Quickest to React

Last month we discussed The Power of Cinema and the shared experience it brings but it is evident that our interest in shared experiences in the realm of the movie industry extends beyond the films themselves. In wake of the 2017 Academy Awards on Sunday night, it seems that the results themselves are not what has people talking; La La Land being wrongly named Best Picture winner in place of Moonlight has been the focal point of search and conversation in the UK. It seems that we can’t get enough of the awkward moment.

To contextualise the volume of interest surrounding Sunday night’s awards ceremony, there were four times more Google searches for the Academy Awards than the peak in search for the Six Nations Championships at the weekend and over 100 times more than searches about the Labour Party, who have featured heavily in the news over the weekend.

UK Search Trends

Globally, the Top Related Query was the blue ribbons worn in support of the American Civil Liberties Union, whereas in the UK, the Oscars Mistake accounts for the Top 5 Related Queries. So why do we as a nation have such an interest in things going wrong? A word exists in the German language that perfectly captures the nature of our interest; “Schadenfreude” is defined as “satisfaction or pleasure felt at someone else’s misfortune” (Dictionary.com). This is not to suggest that the UK is a cynical nation but it is somewhat indicative of our sense of humour. This type of misfortune is simply a light-hearted misunderstanding but it has garnered so much attention due to the awkwardness created by the live nature of the event and the global stage on which the mistake occurred; anyone who watches the video clip that has been circling every news publisher’s website since Sunday’s ceremony can clearly see this. Good Morning America’s clip of the event has been circling Twitter in the UK, illustrating the global social media landscape in which we live and the range of sources that brands have to compete with.

The vast news coverage illustrates the prioritisation of negative and cynical news frames, which has been widely analysed in academic circles, but it is the widespread use of humour that has stemmed from this that is particularly relevant. The content that has been most engaged with in the UK on Twitter has poked fun at the events that transpired, from comedians to directors, a whole range of people wanted to join the collective mockery. Incongruity is a foundation of humour and the incongruous nature of a mistake at one of the most carefully planned events in the entertainment industry provides the perfect platform for this.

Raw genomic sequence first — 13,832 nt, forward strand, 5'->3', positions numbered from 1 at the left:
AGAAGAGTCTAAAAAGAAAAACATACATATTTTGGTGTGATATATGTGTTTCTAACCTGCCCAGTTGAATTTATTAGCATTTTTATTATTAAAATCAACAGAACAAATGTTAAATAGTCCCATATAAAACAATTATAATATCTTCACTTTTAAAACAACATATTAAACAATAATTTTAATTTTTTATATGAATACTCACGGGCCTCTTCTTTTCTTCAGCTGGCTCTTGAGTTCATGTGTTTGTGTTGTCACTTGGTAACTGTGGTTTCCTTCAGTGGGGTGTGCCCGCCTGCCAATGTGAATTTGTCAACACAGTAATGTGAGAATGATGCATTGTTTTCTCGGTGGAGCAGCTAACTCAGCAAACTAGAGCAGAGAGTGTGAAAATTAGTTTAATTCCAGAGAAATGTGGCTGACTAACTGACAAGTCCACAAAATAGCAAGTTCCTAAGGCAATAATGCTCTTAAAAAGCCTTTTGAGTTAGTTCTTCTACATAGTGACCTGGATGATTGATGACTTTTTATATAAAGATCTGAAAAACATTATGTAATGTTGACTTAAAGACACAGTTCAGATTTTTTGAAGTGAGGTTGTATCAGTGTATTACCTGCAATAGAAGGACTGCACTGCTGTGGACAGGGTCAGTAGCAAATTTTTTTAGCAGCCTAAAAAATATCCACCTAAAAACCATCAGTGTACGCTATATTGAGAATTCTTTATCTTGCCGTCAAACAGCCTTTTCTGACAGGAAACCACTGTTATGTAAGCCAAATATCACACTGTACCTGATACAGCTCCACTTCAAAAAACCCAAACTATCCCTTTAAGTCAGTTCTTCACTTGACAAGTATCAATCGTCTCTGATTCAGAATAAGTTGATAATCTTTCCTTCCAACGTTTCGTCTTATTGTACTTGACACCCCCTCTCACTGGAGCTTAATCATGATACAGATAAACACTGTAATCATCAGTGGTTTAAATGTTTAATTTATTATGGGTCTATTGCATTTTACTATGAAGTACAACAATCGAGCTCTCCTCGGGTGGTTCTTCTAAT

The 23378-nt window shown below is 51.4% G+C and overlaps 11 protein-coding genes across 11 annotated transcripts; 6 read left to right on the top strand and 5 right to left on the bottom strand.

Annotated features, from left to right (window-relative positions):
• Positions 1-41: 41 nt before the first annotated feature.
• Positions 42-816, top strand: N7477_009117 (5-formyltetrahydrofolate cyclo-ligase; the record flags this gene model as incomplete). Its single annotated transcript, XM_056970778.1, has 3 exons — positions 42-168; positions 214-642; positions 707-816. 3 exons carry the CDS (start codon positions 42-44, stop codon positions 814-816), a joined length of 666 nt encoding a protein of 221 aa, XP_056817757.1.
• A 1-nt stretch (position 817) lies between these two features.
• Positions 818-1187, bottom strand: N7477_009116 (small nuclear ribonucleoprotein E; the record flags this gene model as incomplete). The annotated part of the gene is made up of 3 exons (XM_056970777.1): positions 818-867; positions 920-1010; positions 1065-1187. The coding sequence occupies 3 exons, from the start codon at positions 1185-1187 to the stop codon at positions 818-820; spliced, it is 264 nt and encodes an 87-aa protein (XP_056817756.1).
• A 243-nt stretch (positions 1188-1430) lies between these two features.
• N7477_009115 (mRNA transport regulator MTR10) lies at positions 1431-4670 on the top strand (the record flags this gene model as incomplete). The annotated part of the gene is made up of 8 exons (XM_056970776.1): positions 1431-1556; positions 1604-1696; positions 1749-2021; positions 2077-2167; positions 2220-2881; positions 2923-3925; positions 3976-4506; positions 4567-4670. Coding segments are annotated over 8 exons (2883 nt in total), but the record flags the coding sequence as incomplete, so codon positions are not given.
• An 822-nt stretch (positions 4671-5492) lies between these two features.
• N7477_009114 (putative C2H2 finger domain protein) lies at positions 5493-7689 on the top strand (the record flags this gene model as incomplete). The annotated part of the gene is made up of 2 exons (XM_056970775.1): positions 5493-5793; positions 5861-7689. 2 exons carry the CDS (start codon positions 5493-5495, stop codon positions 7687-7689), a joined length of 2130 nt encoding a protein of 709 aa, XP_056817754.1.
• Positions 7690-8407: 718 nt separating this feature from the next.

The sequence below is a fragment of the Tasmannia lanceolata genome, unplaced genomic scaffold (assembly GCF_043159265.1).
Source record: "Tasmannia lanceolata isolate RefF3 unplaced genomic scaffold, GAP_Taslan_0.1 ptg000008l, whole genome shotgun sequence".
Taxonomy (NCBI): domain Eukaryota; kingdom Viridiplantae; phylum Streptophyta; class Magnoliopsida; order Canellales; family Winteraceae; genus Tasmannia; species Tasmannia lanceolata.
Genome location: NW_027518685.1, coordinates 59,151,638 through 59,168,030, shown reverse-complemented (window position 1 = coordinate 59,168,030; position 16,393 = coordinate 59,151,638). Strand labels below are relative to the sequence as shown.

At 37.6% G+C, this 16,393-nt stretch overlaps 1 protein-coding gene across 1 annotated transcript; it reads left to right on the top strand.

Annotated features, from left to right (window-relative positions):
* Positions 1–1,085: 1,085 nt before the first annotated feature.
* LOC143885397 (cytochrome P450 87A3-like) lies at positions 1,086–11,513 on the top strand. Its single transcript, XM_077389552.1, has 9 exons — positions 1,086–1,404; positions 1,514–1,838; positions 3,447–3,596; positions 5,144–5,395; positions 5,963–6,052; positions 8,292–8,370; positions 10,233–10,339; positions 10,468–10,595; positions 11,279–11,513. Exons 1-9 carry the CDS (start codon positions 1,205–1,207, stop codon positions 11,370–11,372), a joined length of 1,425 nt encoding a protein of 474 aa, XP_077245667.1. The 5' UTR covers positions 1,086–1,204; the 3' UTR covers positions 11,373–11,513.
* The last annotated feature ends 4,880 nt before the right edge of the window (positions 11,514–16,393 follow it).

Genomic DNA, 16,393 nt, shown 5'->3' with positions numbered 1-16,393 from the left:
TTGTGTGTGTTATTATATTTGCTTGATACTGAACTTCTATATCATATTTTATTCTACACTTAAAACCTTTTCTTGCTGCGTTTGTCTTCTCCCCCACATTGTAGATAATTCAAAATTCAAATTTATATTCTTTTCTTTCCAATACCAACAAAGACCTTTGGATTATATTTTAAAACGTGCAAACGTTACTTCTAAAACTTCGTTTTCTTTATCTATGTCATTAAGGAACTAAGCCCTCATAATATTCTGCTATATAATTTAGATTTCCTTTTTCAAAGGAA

Tweets Oscars

What does this mean for brands?

The high volume of engagement in the immediate aftermath of these unexpected events provides an opportunity for brands to tap into this conversation if they are quick to react and relevant in their communications.

Specsavers have been the quickest to react to the mistake made at Sunday’s awards ceremony with a tweet posted at 11:30am on Monday. They utilised their widely known tagline in a piece of simple creative execution that has already received over 3,000 retweets and 6,000 likes on Twitter and 5,000 shares and 22,000 likes on Facebook. This demonstrates the potential engagement that brands can achieve with reactive content that fits with their brand personality.

Why don’t we see this more often?

The entertainment industry is politically neutral, for the most part, and is often seen as a place for the expression of free speech. Those involved are the elite of the industry, the super-rich and often image-conscious celebrities of the big and small screen, which can often make them a target for ridicule. This provides a safe opportunity for brands to engage in the conversation without appearing to have any bias.

The speed at which these events lose relevance and drop out of conversation means being quick to react with your communications is paramount. This is a significant limitation for many brands, who don’t have the potential to produce and distribute creative in such a short turnaround time; therefore, living up to buzzwords like ‘always on’ and ‘socially connected’ is key if your brand hopes to play a significant part in conversation surrounding social events like this.

Share.

About Author

Sam Brodie

With a background in Advertising and Consumer Research, Sam has a keen interest in the relationships between brands and people and how these evolve. Sam is the newest member of the Insight Team.

Leave A Reply